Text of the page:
What I Saw in Borno


MAKING COMMON SENSE By Ben Murray Bruce        ben.murraybruce@thisdaylive.com

I was in Borno State last weekend as a member of the Senate ad hoc Committee on the Humanitarian Crisis in the North-east and what I saw tested my humanity. I saw thousands of Nigerian citizens (and could not see hundreds of thousands more because of the multitude) who had lost everything to the Boko Haram insurgency and were now refugees in their own nation. You will not believe the level of despair in the Internally Displaced Person (IDP) camps in Borno and if not for the Governor of Borno, Kashim Shettima, many of them would have no hope. What that young man has succeeded in doing in the face of incredible odds is nothing short of a miracle.

It would surprise many that though he was a political foe of former President Goodluck Jonathan, Shettima did admit that whatever financial assistance he received from the federal government at all came from the Jonathan administration which sent him N200 million in 2014. Even more surprising is what many of the IDPs had to say. Many of them complained openly and in camera to me and my colleagues led by Senator Shehu Sani that they felt that all the focus of the present administration is on Chibok and the Chibok girls and that no one cares for them.

A particular village head in the presence of the Shehu of Borno, narrated how Boko Haram killed his father in his presence said to us, and I quote: “Are we not human beings? Are we not Nigerians? All we hear is Chibok girls? Are we not also important.” Their complaint (I do not know if this is true or not) is that neither President Muhammadu Buhari nor his representatives have paid them a condolence visit or come to see their plight. If President Buhari ever gets to read this, I urge him to find some way to use his executive powers to come to the aid of Governor Shettima who is overstretched. He is, by his own admission (and I believe him based on what I saw) spending N600 million every month just to feed and cater for the needs of the 250,000 IDPs in the camps.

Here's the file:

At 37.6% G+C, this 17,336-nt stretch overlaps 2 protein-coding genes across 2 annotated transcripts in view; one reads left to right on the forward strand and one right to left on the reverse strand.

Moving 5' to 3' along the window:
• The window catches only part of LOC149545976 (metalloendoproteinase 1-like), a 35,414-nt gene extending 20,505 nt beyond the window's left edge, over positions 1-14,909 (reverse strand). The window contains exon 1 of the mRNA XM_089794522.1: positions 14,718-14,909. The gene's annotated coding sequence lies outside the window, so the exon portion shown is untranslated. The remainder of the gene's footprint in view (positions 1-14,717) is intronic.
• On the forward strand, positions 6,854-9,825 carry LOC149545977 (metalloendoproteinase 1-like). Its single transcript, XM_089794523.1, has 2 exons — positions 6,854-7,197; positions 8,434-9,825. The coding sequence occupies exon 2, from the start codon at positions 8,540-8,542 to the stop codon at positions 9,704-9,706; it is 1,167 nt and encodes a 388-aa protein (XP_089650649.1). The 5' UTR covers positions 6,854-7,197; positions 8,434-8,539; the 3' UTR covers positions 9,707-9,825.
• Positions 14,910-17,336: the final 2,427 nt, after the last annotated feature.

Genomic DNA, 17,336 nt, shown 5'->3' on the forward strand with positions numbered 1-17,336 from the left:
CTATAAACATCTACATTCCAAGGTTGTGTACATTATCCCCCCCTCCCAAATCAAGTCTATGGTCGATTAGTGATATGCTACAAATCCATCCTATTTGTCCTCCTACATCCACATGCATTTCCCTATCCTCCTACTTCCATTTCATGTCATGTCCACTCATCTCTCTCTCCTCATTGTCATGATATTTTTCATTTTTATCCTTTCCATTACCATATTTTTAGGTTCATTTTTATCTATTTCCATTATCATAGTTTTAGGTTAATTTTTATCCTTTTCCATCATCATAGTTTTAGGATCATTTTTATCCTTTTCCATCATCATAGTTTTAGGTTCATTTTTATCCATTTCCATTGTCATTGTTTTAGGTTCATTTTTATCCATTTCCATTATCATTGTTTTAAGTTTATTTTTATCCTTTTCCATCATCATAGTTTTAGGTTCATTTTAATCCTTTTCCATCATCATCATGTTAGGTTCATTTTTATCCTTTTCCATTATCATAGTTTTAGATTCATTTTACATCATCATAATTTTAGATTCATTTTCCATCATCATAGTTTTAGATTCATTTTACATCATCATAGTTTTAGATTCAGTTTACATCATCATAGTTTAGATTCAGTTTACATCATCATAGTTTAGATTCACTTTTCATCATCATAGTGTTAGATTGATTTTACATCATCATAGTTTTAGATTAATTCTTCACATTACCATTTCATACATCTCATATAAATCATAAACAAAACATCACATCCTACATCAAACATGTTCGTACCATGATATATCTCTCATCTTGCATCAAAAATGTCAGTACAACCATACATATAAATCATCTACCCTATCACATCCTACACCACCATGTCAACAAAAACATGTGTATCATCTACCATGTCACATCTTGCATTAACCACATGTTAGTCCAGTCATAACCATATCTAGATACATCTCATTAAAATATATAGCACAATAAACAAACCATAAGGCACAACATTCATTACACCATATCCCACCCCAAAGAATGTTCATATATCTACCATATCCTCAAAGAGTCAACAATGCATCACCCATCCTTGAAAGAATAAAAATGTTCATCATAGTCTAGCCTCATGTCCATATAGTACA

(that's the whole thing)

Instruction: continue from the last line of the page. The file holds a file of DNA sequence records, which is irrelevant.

He still has to worry about the one million IDPs who are staying with relatives within the state. I must confess that Governor Shettima is one of the bravest men I know. And no matter what you might say about former President Jonathan, you must still admit that he had the right idea in using education to tackle the insurgency in the long term because the reason why we even have a Boko Haram insurgency in the first place is because we refused to spend our previous oil boom billions to educate the children of the poor especially in Northern Nigeria and more especially in the North-east.

Now because we refused to educate their children with those billions, we are now faced with the spectre of using even more billions to fight adults who were once illiterate children. You see, billions must be spent. Whether we spend them on books or bullets, the choice is ours. But not only is the choice ours, the consequence is also going to be ours and our children.

Only last week, the United Nations Children’s Fund (UNICEF) announced that 70 per cent of the children in Kebbi State are not in school. Now, they could not get reliable figures for Borno because of the insurgency but you can imagine if the situation is so bad in a relatively peaceful Kebbi, how will it be in Borno, Yobe and Adamawa?
Is it a coincidence that the Boko Haram insurgency began in the Borno-Yobe axis which are also the poorest states in Nigeria? What is happening to the almajiri schools that Jonathan built? It seems that after he left office the idea just died with him. But it must not be so. Politics must not be like that. That programme is a good initiative and must be continued.